Patients suffering with obstructive sleep apnea (OSA) seem to face repeated episodes of upper airway obstruction during sleep, nocturnal hypoxemia along with excessive daytime sleepiness. A recent study undertaken by a scientist at the Hospital Arnau de Vilanova in Lleida, Spain claims that among non-sleepy patients with OSA, treatment with continuous positive airway pressure (CPAP) can possibly reduce the number of cardiovascular events and hypertension. It is known that, OSA is possibly associated with cardiovascular disease and stroke.
Usually, patients with OSA are treated with CPAP, as it affects day time sleepiness and helps improve the quality of life. But, the utilization of CPAP, for improving sleepiness amongst patients with OSA, remains questionable. This is because, though daytime sleepiness is considered to be a common symptom of sleep apnea, not all patients with OSA reported to be suffering from the same.
“Our study showed that even in non-sleepy OSA patients, CPAP usage could reduce the incidence of cardiovascular events and hypertension. We found a statistically significant decrease for those subjects that use CPAP for at least four hours a night,” commented Ferran Barbé Illa, M.D., of the Hospital Arnau de Vilanova in Lleida, Spain.
The study encompassed 724 patients, with moderate to severe sleep apnea and Epworth sleep scores of less than 10, which highlighted a minimal daytime sleepiness, in spite of extreme OSA. The study took place, for a period of four years, as patients were randomized to be provided with treatment of CPAP and with conservative treatment. In conservative treatment, the patients were given advice on weight control and sleep.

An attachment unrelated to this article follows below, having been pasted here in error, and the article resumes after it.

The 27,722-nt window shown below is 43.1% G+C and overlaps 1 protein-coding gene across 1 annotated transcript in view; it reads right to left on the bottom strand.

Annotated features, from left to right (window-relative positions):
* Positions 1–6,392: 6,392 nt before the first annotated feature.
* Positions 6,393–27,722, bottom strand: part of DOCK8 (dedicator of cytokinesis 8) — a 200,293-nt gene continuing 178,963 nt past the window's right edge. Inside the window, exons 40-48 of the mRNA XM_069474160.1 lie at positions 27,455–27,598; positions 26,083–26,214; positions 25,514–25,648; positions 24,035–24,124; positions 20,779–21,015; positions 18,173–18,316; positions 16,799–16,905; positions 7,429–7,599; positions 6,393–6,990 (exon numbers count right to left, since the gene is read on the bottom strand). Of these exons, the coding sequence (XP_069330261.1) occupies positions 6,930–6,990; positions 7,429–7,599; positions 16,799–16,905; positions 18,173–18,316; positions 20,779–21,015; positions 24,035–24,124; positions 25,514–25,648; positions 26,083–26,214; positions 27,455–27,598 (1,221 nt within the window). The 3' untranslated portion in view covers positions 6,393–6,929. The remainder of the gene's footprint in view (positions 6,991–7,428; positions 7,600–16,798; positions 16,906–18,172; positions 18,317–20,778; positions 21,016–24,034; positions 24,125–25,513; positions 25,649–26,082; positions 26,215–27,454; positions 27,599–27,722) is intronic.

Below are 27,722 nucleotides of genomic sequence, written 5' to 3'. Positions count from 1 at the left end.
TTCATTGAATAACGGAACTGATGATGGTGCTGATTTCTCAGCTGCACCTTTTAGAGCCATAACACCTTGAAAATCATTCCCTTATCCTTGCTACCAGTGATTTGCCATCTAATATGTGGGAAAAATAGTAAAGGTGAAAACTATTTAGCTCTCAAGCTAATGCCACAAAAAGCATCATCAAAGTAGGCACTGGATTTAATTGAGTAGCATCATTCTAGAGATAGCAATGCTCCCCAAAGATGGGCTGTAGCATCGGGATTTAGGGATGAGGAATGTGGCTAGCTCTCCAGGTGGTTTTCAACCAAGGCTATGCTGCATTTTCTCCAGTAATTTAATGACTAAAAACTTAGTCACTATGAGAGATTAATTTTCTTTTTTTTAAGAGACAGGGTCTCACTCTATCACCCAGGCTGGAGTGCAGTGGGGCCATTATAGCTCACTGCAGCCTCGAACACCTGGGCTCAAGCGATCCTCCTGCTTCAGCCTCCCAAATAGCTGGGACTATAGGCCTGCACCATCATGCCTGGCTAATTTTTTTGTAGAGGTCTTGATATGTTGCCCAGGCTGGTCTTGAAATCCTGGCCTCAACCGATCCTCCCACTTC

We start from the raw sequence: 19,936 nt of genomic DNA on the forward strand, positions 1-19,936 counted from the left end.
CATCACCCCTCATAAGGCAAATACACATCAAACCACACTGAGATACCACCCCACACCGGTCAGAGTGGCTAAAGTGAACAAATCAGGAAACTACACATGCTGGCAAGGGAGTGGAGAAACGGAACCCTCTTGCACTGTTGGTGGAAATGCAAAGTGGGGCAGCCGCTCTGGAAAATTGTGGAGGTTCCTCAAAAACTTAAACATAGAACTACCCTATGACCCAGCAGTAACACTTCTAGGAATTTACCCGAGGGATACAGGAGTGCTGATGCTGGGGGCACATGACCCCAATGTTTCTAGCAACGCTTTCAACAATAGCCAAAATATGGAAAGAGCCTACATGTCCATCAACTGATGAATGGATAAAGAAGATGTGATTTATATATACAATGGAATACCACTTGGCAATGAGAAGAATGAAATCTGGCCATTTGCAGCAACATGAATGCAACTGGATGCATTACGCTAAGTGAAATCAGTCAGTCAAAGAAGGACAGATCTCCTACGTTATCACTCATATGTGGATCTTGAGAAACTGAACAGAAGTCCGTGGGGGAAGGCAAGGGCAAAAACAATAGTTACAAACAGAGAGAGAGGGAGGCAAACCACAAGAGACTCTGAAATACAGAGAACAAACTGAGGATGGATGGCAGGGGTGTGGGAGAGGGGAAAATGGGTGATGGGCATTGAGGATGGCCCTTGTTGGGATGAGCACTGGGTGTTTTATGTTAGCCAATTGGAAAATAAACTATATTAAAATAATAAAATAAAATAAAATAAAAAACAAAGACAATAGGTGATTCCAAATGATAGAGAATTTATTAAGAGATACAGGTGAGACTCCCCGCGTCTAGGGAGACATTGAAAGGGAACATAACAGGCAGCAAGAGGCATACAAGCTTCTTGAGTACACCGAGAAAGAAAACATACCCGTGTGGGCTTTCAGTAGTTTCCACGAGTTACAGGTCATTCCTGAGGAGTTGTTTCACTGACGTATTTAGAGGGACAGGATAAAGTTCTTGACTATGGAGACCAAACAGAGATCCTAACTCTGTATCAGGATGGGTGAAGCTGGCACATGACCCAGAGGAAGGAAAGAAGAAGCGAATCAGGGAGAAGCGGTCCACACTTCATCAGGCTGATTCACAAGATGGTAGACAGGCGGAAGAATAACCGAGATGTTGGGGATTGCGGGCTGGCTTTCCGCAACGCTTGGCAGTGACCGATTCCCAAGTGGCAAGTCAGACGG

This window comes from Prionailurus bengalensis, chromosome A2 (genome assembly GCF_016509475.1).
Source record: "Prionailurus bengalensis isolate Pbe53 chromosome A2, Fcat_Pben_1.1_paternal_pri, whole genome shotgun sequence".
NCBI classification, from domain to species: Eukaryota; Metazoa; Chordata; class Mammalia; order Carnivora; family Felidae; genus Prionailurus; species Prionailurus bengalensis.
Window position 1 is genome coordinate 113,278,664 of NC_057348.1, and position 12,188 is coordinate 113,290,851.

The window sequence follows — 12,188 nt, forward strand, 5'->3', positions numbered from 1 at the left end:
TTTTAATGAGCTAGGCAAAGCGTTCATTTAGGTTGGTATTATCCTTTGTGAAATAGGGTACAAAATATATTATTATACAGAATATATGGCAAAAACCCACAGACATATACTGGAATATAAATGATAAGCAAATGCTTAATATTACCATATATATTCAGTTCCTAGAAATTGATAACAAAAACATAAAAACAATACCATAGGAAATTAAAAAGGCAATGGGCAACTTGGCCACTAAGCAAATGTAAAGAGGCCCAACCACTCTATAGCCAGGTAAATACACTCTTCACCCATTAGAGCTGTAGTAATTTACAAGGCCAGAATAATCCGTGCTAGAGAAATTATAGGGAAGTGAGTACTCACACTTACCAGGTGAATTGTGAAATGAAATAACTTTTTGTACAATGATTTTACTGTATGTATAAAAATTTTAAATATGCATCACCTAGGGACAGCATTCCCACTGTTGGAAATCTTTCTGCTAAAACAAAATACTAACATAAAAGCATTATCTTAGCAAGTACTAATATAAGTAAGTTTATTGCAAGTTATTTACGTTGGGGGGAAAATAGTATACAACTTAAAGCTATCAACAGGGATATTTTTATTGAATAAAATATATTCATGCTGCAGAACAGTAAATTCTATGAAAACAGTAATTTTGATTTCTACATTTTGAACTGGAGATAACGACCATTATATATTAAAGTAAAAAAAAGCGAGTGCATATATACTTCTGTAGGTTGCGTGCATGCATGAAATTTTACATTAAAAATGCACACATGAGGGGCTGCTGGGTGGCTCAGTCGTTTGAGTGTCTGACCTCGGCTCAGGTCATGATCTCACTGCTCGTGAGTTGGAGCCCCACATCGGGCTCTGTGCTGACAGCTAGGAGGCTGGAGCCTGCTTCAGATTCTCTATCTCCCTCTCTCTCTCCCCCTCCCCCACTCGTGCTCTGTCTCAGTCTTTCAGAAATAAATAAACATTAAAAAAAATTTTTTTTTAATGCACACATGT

Dr. Barbé Illa remarked, “The positive effects of CPAP on cardiovascular incidence are not observed across the entire range of patients with OSA. This study aimed to determine the effects of CPAP treatment on OSA patients to improve clinical guidelines for OSA treatment. It is plausible that long-term and adequate treatment with CPAP may decrease the development of cardiovascular events in non-sleepy patients and, therefore, also in these patients is recommended to indicate the treatment with CPAP, despite the lack of daytime symptoms.”
A reduction of 25 percent was witnessed among patients facing a risk of experiencing a stroke, angor pectoris, cardiac arrhythmia or peripheral ischemia or developing hypertension after four years by the authors. These were the patients who used CPAP for at least four hours a night than those who did not use CPAP.
The patients with baseline hypertension, who used CPAP for four or more hours a night, displayed an almost half reduction of risk, than those who did not use CPAP. Investigators further anticipate conducting a study to determine the OSA physiopathology and effectiveness of CPAP treatment, for OSA patients.
The study was reported at the ATS 2010 International Conference in New Orleans.